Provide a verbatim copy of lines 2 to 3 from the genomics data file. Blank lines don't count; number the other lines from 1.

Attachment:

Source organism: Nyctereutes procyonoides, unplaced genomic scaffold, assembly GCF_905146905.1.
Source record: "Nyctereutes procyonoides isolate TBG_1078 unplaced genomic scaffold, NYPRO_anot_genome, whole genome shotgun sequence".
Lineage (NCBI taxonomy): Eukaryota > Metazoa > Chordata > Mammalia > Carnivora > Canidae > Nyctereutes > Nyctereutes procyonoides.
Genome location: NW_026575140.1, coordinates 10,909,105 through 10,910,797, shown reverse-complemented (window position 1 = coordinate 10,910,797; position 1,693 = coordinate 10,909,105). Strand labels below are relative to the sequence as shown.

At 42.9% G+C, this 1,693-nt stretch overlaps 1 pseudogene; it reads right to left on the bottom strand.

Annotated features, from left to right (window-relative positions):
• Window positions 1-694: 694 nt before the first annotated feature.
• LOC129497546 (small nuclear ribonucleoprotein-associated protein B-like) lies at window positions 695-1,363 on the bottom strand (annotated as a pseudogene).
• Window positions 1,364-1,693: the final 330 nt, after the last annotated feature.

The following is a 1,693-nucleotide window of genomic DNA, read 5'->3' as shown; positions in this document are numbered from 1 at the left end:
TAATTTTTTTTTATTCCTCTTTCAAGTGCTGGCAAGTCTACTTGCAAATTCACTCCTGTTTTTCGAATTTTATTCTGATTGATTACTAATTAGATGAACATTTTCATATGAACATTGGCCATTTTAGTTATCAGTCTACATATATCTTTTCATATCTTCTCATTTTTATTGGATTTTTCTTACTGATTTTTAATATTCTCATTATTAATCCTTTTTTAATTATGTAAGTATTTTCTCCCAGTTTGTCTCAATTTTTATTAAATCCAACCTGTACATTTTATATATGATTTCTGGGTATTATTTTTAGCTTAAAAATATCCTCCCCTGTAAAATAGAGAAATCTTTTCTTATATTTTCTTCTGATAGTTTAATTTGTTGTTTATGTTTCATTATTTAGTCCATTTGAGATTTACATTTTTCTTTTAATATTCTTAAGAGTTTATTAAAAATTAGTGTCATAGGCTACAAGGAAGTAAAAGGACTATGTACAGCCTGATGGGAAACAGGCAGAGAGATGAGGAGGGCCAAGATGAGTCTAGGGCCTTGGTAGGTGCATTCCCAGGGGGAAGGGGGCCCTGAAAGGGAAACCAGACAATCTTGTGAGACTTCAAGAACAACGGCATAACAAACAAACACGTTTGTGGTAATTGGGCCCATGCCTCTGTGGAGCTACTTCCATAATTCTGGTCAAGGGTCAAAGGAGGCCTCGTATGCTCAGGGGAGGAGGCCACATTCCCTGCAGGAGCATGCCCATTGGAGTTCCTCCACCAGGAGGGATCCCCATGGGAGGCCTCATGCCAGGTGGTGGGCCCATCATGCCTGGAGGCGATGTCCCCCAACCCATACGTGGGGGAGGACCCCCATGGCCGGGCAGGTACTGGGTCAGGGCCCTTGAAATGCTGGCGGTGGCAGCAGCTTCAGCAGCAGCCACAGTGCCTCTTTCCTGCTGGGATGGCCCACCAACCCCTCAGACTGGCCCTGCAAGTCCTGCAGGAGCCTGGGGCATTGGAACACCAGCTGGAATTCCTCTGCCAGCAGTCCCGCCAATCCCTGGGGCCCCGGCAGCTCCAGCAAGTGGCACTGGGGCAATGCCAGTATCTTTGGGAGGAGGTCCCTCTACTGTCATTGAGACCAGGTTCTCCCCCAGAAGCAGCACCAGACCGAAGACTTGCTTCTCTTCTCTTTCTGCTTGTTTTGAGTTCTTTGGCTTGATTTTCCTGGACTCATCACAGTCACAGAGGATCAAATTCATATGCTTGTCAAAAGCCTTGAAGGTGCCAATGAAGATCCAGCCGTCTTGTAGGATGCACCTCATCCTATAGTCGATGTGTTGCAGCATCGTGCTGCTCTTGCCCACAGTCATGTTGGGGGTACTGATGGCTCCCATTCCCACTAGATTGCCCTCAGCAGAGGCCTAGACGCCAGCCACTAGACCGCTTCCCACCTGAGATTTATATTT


Source record: "Nyctereutes procyonoides isolate TBG_1078 unplaced genomic scaffold, NYPRO_anot_genome, whole genome shotgun sequence".
Lineage (NCBI taxonomy): Eukaryota > Metazoa > Chordata > Mammalia > Carnivora > Canidae > Nyctereutes > Nyctereutes procyonoides.